So, if this is an issue you care about, I urge you to contact Mr Read or Mr Kite, to let them know you know what they’ve promised and that you expect to see results. As I say, there is no time to lose on this, and the more public pressure there is the more chance that this will actually happen.

 

Because if we let them forget about it, it’s still possible we won’t.

Bringing my Experience to the Table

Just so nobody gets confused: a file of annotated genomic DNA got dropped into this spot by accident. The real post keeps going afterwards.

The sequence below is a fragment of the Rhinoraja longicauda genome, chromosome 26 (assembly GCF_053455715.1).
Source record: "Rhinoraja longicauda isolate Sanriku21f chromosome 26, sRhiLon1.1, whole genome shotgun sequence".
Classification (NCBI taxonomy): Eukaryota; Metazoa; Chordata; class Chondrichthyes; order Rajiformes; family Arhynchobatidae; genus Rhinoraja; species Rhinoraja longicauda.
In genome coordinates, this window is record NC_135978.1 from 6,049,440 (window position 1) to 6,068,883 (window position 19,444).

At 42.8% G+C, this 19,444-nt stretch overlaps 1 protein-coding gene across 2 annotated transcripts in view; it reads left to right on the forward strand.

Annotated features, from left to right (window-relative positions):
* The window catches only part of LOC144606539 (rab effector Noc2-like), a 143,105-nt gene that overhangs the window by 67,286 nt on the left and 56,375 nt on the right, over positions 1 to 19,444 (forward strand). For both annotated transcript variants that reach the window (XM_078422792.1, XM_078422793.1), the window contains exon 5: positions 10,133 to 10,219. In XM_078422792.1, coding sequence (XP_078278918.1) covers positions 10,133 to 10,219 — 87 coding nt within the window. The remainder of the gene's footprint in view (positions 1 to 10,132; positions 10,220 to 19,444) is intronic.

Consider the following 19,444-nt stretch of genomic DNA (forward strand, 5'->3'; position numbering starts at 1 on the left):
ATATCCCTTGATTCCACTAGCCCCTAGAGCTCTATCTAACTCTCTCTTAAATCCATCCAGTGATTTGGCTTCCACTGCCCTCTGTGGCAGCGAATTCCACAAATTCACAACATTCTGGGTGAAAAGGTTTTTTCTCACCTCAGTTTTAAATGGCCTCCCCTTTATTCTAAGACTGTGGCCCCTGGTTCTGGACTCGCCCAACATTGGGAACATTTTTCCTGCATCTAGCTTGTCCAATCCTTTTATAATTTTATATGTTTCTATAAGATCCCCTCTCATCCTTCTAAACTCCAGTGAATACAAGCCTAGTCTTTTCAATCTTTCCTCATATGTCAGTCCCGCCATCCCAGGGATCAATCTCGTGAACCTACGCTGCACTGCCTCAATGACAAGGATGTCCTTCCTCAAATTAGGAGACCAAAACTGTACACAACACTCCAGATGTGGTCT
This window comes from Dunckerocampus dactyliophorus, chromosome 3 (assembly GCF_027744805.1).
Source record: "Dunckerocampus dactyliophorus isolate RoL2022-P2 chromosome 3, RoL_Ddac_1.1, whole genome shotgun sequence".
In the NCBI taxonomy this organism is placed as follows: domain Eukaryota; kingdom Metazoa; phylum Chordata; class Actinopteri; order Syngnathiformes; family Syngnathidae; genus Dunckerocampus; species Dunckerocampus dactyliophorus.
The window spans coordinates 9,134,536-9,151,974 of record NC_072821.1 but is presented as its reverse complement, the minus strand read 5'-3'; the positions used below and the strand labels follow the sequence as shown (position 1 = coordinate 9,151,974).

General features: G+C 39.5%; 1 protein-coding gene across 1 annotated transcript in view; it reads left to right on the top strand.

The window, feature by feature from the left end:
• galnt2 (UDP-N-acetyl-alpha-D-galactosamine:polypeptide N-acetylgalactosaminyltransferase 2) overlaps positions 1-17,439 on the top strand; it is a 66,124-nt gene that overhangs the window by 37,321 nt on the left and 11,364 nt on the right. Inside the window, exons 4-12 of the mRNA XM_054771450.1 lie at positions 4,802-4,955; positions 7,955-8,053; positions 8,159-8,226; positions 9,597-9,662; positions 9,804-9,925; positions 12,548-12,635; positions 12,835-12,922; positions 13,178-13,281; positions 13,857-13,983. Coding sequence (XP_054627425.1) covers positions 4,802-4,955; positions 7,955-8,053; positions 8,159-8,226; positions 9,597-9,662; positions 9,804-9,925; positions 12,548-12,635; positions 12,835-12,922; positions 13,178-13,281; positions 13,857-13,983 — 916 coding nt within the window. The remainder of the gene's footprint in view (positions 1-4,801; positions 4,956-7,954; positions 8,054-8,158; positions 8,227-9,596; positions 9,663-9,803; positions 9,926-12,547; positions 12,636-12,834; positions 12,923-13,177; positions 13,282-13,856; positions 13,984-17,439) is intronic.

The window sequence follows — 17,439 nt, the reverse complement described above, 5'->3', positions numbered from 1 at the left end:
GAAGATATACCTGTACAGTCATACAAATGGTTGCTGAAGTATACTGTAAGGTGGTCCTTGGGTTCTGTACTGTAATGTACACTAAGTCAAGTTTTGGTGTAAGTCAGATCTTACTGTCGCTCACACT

There is a particular, uneasy feeling I associate with Canary Warf underground station. Perhaps it’s because, ordinarily, the only reason I have for being at Canary Waft Station is being lost on my way somewhere else. I don’t work in a glass skyscraper. I don’t own a suit. I don’t have the first clue how you diversify a portfolio. And yet this week I made my way, deliberately, to the financial heart of the UK.   If you’d told me a few years ago that one day I’d be meeting with the FCA, I would have wondered just how much trouble I’d be in. A few years ago I was in the payday loan trap. I was having to borrow ever increasing amounts in order to pay off my debts. The only reason a girl like me spoke to people in financial services was to arrange an amended payment plan.   I was actually there with other community organisers on the #Sharkstoppers campaign for a negotiation with the FCA, the successor to the FSA, which was formed in April last year. Its job is to regulate financial service providers, like the payday lenders that ruled my life for two years. I, the girl who used to hide her late payment notices so that no one would know she was in trouble, was going to tell the regulators exactly what my experiences had taught me.   My part in this campaign began in 2011, when I went along to a #SharkStoppers event held by Movement For Change. It was the first time I’d admitted my poor financial planning skills in public, and I was shocked by the response. I wasn’t immediately ejected from the room. I wasn’t ignored in favour of other, less compromised speakers. I was listened to, and I was invited to get involved in the campaign.   Working with Movement For Change has changed a lot of things for me. They have given me new skills, more confidence and opportunities that I never thought I’d have. But the most important thing they’ve taught me is that I’m not valuable in spite of my unfortunate experiences; I am all the more valuable because of my experiences.   When I walked into the negotiation with the FCA, I wasn’t thinking about all the things they might know that I didn’t. I was thinking about all the things they didn’t know that I did.   I know that you can be struggling with unaffordable debt and still not show up in the statistics. I defaulted on all of my direct debits rather than risk a pricey late payment to them. I never once rolled over a loan; I just paid it off in full and immediately got another, bigger payday loan to cover it.   I know just how many e-mails you receive once these companies have your address, and what’s in them. We miss you. We haven’t seen you for a while, have you received your discount code? Our trust rating system says you can borrow £1000! Eventually, your inbox is so full of them that every advert alongside it is for a payday lender. While you’re struggling to get yourself out of the cycle of debt your laptop becomes a little shoulder devil, whispering to you ‘…the nice old man says you can have a grand, would £100 be so bad? You could buy shampoo…’   I know how quickly you can get one of these loans, and how quickly you can regret it. I know the frame of mind you’re in when you make an unwise decision with good intentions, especially when you don’t know what alternatives there are.   So, I may not work in a glass skyscraper, but I do know what I’m talking about. And I do have something to bring to the table – literally. I brought print outs of just some of the direct marketing I still receive, asking why I’ve abandoned them or if I want to win a PS4, and covered a good part of the desk with them. I don’t know if that’s how these things are usually done, but it did illustrate the problem.     We asked the FCA to consider five issues with regards to regulating payday lenders. What the cap on the cost of credit will be, how vulnerable people are identified and protected, what constitutes responsible advertising, regulating marketing to children, and responsible credit controls. They agreed that affordability should be the basis of responsible lending, which means more than literally being able to cover the repayment with your wage. They agreed that the cap should be set in pounds and pence rather than a meaningless APR. They agreed to look into social sites and members groups that they hadn’t been aware of before I showed them the invitation I’d been sent. The FCA have committed to sending us updates on these issues, and to meet with us again to discuss the progress. And, as part of their consultation process into future regulation, the FCA has considered my perspective and my ideas. Not in spite of my experience. Because of it.   I still feel uneasy in Canary Warf station thought. Maybe it’s just the height of the escalators.